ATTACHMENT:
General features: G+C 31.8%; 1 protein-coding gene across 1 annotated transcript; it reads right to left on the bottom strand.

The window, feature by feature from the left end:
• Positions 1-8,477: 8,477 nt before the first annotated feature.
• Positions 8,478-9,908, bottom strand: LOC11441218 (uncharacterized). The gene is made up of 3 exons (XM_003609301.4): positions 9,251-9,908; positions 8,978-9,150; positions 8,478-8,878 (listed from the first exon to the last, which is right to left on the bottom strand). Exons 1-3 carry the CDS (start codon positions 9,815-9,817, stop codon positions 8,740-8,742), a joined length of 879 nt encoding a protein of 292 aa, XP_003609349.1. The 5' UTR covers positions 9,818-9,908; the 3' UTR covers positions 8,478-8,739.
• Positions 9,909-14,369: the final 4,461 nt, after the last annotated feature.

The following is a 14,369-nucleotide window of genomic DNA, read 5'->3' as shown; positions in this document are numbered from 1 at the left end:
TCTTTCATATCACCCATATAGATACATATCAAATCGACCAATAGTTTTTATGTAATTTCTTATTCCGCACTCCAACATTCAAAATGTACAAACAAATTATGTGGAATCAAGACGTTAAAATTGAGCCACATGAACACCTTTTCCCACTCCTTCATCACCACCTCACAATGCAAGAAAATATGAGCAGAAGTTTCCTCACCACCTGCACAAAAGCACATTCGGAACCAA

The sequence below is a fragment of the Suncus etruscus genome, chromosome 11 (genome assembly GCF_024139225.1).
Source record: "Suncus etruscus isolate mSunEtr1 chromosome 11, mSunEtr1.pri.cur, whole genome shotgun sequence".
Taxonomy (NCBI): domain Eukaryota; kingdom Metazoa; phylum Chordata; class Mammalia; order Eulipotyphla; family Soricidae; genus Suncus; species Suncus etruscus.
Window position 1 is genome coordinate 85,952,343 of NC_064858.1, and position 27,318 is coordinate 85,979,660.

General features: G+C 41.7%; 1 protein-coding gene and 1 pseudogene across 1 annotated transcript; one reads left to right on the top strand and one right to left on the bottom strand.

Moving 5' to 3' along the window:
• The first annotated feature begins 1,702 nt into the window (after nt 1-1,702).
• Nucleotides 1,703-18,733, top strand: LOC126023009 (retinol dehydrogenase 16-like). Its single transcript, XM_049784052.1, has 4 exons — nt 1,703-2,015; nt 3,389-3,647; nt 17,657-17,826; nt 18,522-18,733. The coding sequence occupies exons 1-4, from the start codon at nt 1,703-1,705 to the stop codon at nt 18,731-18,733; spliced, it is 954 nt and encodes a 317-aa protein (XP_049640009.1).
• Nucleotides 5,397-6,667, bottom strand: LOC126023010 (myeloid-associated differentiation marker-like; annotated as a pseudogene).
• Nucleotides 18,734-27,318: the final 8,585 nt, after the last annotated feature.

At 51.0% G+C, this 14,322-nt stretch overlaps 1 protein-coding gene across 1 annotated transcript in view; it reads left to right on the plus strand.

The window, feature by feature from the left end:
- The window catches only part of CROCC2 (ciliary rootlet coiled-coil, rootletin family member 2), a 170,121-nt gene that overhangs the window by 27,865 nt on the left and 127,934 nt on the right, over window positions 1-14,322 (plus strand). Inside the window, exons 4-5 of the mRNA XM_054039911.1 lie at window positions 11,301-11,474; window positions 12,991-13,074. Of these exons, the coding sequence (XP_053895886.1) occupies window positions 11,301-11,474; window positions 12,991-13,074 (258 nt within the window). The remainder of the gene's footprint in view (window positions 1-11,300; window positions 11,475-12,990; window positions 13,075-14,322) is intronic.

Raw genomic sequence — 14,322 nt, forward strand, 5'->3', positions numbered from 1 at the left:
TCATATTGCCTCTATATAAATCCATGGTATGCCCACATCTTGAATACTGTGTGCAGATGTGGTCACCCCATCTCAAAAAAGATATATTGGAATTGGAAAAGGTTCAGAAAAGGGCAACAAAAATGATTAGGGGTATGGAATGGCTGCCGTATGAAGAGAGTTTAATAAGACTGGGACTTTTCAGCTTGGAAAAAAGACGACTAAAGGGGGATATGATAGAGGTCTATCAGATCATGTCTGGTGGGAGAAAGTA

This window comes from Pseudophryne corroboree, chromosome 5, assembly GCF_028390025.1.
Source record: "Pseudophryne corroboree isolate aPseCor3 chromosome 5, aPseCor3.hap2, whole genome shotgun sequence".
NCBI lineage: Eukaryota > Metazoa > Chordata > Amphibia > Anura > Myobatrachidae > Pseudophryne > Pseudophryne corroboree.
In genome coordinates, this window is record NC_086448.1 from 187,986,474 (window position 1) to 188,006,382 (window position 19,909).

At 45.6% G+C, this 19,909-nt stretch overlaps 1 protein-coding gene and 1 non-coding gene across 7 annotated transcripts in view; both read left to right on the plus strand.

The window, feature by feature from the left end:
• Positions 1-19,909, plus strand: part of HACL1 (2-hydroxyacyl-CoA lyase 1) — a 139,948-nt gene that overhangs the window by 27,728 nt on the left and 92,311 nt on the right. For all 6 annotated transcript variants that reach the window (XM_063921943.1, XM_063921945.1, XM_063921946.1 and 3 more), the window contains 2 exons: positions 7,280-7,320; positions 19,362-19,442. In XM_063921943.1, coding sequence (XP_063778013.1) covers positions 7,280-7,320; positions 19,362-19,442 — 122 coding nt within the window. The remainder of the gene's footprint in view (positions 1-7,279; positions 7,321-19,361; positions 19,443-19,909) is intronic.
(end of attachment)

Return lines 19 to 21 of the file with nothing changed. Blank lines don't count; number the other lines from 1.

The window, feature by feature from the left end:
- The window catches only part of CROCC2 (ciliary rootlet coiled-coil, rootletin family member 2), a 170,121-nt gene that overhangs the window by 27,865 nt on the left and 127,934 nt on the right, over window positions 1-14,322 (plus strand). Inside the window, exons 4-5 of the mRNA XM_054039911.1 lie at window positions 11,301-11,474; window positions 12,991-13,074. Of these exons, the coding sequence (XP_053895886.1) occupies window positions 11,301-11,474; window positions 12,991-13,074 (258 nt within the window). The remainder of the gene's footprint in view (window positions 1-11,300; window positions 11,475-12,990; window positions 13,075-14,322) is intronic.

Raw genomic sequence — 14,322 nt, forward strand, 5'->3', positions numbered from 1 at the left: